17 of 18 people found the following review helpful
on July 9, 2008
I use my Garmin eTrex Legend HCx almost on a daily basis. It's true what people say about the base maps; they're not really good for getting around. With that said, this thing comes alive when you install the City Navigator Maps. Turn by Turn directions (not spoken), Points of Interest Locator, find and route to an address, locate a restaurant and more.
Great example of use: I was not in my town and needed to find a Bank of America ATM so I wouldn't have to pay ATM fees at both banks. I whipped out my eTrex, clicked Find then ATM and it showed me all banks with the closest first. Scrolled down to the first BOA and clicked Navigate and the Turn by Turn directions popped up. Awesome.
I also began Geocaching with my kids. We love it. Nothing better to a kid then finding hidden treasure.
I am an avid mountain and dirt bike rider so I also own the handlebar mount on both bikes. Flying down hill and blasting across rocks, mud, and water this thing stays with me. I take the recorded Track and upload it to my favorite trail riding websites using the GPX format.
There is plenty of onboard memory to save your "Tracks" and I never filled it with any ride I did. But I bought a 2G micro SD just in case. (I believe you'll need the SD card if you install any maps.)
I am knocking off 1 star because my eTrex shuts down while dirt bike riding (not mountain biking). I am pretty extreme and do intense climbs over rocks which are jarring. Jumping down cliffs with harsh landings must be shaking the batteries loose and causing the unit to shut down. I've googled this problem and other people have experienced this too. There are workarounds with which people have had success. Like I said, on the mountain bike, it works great.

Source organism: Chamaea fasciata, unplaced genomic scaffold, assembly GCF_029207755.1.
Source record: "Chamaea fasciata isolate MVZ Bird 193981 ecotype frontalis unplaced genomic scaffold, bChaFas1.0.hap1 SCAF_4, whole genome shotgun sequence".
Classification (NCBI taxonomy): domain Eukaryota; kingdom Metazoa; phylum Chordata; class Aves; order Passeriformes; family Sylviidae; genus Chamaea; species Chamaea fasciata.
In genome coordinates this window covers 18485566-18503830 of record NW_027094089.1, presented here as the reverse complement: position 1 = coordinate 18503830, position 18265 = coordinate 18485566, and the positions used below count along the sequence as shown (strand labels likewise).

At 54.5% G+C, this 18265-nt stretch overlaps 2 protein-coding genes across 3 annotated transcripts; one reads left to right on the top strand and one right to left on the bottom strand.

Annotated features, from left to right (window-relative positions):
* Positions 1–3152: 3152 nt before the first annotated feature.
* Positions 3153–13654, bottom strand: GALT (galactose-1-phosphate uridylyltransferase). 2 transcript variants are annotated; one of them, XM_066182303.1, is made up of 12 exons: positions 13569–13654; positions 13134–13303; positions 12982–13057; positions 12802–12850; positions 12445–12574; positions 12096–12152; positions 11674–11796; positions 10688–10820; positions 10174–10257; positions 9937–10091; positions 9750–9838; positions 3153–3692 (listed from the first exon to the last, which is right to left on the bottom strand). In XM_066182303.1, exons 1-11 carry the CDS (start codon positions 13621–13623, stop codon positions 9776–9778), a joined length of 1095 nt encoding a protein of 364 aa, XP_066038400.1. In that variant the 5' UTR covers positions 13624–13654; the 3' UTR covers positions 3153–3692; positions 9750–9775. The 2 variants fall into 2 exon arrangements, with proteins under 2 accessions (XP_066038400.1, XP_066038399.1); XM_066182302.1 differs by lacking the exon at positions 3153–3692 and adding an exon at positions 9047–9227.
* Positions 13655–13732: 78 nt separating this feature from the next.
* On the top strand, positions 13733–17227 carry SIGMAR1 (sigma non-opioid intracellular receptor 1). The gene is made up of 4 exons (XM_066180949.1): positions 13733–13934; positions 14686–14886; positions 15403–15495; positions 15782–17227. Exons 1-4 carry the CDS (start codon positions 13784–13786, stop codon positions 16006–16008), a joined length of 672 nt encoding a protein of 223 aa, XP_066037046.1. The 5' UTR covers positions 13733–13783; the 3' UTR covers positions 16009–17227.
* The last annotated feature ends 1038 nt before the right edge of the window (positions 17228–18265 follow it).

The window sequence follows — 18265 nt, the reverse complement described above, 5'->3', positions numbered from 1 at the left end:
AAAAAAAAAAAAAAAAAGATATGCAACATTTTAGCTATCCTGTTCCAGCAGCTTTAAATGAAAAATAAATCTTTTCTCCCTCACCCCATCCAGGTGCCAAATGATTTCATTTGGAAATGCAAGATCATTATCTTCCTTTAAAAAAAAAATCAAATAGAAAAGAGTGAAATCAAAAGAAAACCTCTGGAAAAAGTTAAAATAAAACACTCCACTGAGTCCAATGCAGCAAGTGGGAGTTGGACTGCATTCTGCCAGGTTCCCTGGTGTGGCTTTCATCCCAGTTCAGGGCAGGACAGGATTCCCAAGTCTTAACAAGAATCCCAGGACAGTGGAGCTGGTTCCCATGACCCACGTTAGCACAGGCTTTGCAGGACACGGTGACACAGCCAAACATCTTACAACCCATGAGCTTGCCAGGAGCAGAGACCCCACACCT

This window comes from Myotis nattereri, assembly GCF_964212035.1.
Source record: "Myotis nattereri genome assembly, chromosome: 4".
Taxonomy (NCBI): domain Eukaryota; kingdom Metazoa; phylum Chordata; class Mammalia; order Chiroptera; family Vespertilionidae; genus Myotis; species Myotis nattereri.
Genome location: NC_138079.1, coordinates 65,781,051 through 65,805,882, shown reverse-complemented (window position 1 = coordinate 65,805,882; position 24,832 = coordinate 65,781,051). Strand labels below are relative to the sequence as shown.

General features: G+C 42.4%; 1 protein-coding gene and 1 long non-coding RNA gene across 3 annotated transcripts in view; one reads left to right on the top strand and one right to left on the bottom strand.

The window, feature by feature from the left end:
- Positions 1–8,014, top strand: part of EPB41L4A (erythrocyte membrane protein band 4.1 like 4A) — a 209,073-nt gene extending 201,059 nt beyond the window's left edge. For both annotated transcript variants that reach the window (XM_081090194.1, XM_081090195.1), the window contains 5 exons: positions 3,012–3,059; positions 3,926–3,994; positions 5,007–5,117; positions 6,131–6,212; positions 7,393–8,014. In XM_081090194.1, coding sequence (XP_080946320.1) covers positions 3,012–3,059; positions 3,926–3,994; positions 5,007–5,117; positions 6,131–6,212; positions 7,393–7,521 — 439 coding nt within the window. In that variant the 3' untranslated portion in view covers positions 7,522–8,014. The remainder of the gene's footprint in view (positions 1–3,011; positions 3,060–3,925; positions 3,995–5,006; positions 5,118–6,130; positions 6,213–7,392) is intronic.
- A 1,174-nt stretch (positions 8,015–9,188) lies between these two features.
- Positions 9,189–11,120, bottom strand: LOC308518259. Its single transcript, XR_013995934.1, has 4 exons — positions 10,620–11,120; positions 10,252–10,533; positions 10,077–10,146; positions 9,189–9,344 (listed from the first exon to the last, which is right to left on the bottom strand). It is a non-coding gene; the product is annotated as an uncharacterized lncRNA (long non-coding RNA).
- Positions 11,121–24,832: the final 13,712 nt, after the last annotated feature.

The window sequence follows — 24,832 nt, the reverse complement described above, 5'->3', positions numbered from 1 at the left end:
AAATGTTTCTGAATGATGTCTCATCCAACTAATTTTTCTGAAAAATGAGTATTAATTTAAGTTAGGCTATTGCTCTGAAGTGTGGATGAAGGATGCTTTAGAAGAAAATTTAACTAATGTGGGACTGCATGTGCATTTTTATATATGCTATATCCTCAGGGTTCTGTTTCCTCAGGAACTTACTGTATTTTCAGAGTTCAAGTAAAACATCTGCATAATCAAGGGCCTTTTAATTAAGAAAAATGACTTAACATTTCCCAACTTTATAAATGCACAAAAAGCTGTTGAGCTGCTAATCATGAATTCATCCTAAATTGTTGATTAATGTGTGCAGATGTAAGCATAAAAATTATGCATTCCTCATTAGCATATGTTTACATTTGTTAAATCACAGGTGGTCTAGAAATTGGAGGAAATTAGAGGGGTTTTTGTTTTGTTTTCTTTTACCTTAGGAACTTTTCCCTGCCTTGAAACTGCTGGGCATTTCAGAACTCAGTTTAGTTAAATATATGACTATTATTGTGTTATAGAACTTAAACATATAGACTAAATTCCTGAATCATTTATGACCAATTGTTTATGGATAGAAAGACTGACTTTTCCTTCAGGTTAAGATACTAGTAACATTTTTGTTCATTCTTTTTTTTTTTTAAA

Overall though, if you're in the woods a lot but still want to get somewhere using your car, the eTrex Legend HCx is a great unit. I am very happy with my purchase.
28 of 33 people found the following review helpful
on April 21, 2008
This is my second Garmin and I like the unit in general. The built-in maps though are beyond useless. I was on the Colorado River with this unit, and it showed me as being 400 feet off of the river. That is a pretty major error. My friend's GPS showed the exact same coords but his map actually showed us as being on the River. Yes, I know I am free to spend a ton of money on add-in map data, but really the base maps should be able to recognize the CO River.
10 of 10 people found the following review helpful
on February 8, 2008
This was my first time buying a GPS and I bought the eTrex Legend HCx after trying out two other models and returning them. The Magellen Xplorist 210 and the eTrex Legend (non HCx).
At first I found the Garmin models to be a bit awkward in that the buttons and joystick are located above the display. However after some use they ended up getting more comfortable. One handed operation is a bit awkward. This was the only reason for a 4 star rating.
It was definitely worth it to upgrade to the high sensitivity model and colour display. The maps are much easier to read and reception is greatly improved when inside a vehicle. The magellen model could not get a position fix while inside my truck while the Legend HCx can get a fix while inside my apartment!
The autorouting feature is very useful and accurate, although it does not always take you along the quickest path.
All in all I am very happy with this unit. Spending a little extra on the HCx model was definitely worth it. This unit is very versatile and functions great both on the road and on the trail.